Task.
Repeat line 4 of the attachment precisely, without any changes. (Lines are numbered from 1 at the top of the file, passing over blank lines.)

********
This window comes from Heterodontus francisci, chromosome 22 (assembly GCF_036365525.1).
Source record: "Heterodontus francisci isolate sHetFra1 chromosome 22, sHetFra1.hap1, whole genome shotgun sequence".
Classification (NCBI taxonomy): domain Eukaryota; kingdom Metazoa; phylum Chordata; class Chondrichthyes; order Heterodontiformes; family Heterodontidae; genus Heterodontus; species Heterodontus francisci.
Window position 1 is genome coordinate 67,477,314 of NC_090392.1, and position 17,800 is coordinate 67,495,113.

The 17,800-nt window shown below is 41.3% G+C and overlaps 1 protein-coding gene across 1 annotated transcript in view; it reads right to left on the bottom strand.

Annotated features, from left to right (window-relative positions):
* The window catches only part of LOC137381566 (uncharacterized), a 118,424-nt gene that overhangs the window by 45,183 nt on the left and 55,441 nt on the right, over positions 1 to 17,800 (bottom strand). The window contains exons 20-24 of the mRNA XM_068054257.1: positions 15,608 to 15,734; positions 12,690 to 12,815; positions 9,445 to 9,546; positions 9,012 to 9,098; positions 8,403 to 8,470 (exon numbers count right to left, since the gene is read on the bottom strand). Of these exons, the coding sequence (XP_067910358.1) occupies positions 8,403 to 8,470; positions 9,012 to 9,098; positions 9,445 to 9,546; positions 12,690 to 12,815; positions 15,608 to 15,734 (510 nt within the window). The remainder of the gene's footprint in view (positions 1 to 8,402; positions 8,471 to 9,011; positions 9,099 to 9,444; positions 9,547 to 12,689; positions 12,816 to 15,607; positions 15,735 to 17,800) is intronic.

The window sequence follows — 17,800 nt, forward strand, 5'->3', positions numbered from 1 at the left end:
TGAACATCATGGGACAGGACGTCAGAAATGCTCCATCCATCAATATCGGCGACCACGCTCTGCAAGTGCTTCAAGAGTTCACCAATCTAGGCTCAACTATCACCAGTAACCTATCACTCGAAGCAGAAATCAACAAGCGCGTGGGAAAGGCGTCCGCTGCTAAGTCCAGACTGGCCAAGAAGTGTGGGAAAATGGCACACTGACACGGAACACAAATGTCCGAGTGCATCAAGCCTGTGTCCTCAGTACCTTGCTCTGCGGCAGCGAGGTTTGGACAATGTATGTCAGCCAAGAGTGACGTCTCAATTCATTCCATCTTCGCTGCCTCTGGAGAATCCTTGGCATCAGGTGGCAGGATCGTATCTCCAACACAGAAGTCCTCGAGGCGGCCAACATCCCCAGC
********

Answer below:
Window position 1 is genome coordinate 67,477,314 of NC_090392.1, and position 17,800 is coordinate 67,495,113.